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Does New York Mets First Baseman Ike Davis Deserve to Keep His Job?

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COMMENTARY | Should the New York Mets give Josh Satin a chance to be their everyday first baseman?

Ike Davis sure hopes not.

Since his recall from Triple-A, Davis has four hits in 17 at-bats. He went 3-for-5 in his first game back at Milwaukee but has gone just 1-of-11 since. Clearly, this is far too small of a sample size to judge whether Davis has figured it out, but he needs to start producing soon.

Meanwhile, Davis' replacement, Josh Satin has been on a tear since making his season debut on June 12.

Satin snapped a 10-game hitting streak by going 0-for-1 in New York's 16-inning 4-3 win over San Francisco on Monday night. He'd also reached base in 16 straight games prior to pinch-hitting in the 14th inning.

Currently, Satin is hitting .375/.478/.589 in 65 plate appearances this season. Satin's .488 BABIP is unsustainable, but shouldn't the Mets figure out what they have in the 28-year-old Satin?

"Josh deserves some at-bats. Every team has someone that surprises you and saves you. And right now he's our savior, because this guy has come up and filled a big hole for us," said manager Terry Collins, according to MetsBlog.

Calling him their "savior" is a stretch by any measure, but could Satin replace Davis at first baseman? He's certainly impressed in his first extended playing time, but the Mets didn't recall Davis to stick him on the bench.

In his stint with Triple-A Las Vegas, Davis clubbed seven home runs in 75 at-bats. On June 24, he was named the Pacific Coast League Player of the Week after hitting .474 with four homers in six games.

Davis made "big progress" at Las Vegas, according to the Star-Ledger, but needs to perform right away or risk losing his job. Prior to his demotion, Davis was hitting .161/.242/.258 with just five home runs and 16 RBIs in 186 at-bats.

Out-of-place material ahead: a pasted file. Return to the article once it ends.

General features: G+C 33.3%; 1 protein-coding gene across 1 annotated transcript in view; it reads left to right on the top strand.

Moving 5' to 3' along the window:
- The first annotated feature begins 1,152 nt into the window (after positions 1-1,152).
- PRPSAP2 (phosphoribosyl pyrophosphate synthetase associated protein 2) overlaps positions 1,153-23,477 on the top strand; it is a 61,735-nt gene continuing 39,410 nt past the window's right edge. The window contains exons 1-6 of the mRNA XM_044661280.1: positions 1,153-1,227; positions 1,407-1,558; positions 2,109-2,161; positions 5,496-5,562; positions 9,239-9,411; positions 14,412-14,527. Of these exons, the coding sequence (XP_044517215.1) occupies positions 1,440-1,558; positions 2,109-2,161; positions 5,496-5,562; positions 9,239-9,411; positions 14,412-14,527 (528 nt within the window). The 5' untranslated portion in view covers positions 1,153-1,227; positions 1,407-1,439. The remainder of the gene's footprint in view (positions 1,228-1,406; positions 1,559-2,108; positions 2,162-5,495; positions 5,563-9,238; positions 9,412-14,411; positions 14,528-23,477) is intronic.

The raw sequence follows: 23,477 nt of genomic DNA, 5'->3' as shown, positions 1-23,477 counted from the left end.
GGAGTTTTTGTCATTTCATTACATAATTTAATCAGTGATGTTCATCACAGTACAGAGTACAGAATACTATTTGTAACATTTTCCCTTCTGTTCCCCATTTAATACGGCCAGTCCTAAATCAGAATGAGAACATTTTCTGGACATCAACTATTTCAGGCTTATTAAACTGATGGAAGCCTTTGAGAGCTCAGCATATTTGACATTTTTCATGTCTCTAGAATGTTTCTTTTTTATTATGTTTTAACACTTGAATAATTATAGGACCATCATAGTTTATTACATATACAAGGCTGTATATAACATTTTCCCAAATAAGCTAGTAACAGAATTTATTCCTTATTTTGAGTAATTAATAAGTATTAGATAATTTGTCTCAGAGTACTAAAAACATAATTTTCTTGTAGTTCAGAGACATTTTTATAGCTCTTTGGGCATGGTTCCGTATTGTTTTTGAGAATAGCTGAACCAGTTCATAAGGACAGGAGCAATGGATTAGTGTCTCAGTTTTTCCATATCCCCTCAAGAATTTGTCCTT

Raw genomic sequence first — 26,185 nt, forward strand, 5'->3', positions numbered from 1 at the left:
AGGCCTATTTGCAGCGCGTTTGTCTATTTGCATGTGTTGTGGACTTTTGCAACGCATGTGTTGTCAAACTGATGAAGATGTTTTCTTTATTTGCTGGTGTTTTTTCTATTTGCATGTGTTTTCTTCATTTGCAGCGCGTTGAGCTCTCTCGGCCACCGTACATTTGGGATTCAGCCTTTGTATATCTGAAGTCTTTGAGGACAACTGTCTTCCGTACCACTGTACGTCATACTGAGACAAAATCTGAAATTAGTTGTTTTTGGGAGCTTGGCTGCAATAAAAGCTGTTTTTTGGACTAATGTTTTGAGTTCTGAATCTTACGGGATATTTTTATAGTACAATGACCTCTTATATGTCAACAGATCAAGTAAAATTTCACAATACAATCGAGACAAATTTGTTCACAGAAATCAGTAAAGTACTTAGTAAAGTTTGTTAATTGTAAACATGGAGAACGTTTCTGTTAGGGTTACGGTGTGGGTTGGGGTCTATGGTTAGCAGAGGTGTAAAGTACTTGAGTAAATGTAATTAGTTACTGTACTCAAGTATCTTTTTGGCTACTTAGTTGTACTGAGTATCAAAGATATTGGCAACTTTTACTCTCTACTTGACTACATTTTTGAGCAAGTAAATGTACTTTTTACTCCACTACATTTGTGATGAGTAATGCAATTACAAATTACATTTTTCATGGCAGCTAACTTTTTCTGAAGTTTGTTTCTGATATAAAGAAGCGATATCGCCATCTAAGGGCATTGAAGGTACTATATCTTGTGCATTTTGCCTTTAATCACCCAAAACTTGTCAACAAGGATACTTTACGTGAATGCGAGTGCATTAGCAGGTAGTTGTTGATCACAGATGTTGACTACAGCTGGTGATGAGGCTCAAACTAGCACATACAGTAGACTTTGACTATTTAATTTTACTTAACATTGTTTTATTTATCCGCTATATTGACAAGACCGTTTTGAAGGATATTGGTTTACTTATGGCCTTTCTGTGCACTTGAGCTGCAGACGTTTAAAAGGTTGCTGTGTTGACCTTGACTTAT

New York is clearly clinging to a belief that Davis can turn it around in the second half of the season.

After a similarly slow start in 2012, Davis hit 20 home runs to go with a strong .888 OPS in the second half of the season. Of course, Davis had a season-ending ankle injury and a bout of Valley Fever to blame for his slow start last season. Davis lacks the excuses this season.

Satin has tallied eight RBIs in just 58 at-bats, which is nearly double Davis' current pace. Satin fits the moneyball mold with his high on-base percentage and low-power numbers while Davis is very much the opposite.

Satin's recent hot streak clearly wasn't enough to disrupt the Mets' plans of giving Davis a second chance at first base. Davis is just 26 years old -- two years younger than Satin -- and the Mets aren't ready to give up on a player who hit 32 home runs just last season.

There's no doubt that Satin has earned more at-bats, but the Mets need to figure out whether Davis is part of their future plans heading into an offseason where the team has committed to acquiring veteran talent in free agency. Davis is arbitration-eligible at the end of the season, but Mets could non-tender him and effectively make him a free agent, if they determine he isn't an essential part of their core.

For now, a more agreeable option is to platoon Davis and Satin at first base. Collins can use Satin against left-handed starters as Davis has struggled against southpaws throughout his career. Davis is a lifetime .209 hitter against lefties compared to .259 against righties.

As a righty, Satin has fared better against lefties in his short stint in Queens. It's hardly ideal to have a revolving door at first base, but the Mets could alternate between Satin and Davis based on the pitching matchup.

Deserving or not, Ike Davis has gotten his starting job back but if he falters, Satin will be there to pick up the slack.

Jon Krouner covers the New York Mets for Bleacher Report. Follow him on Twitter, @jkrouner.

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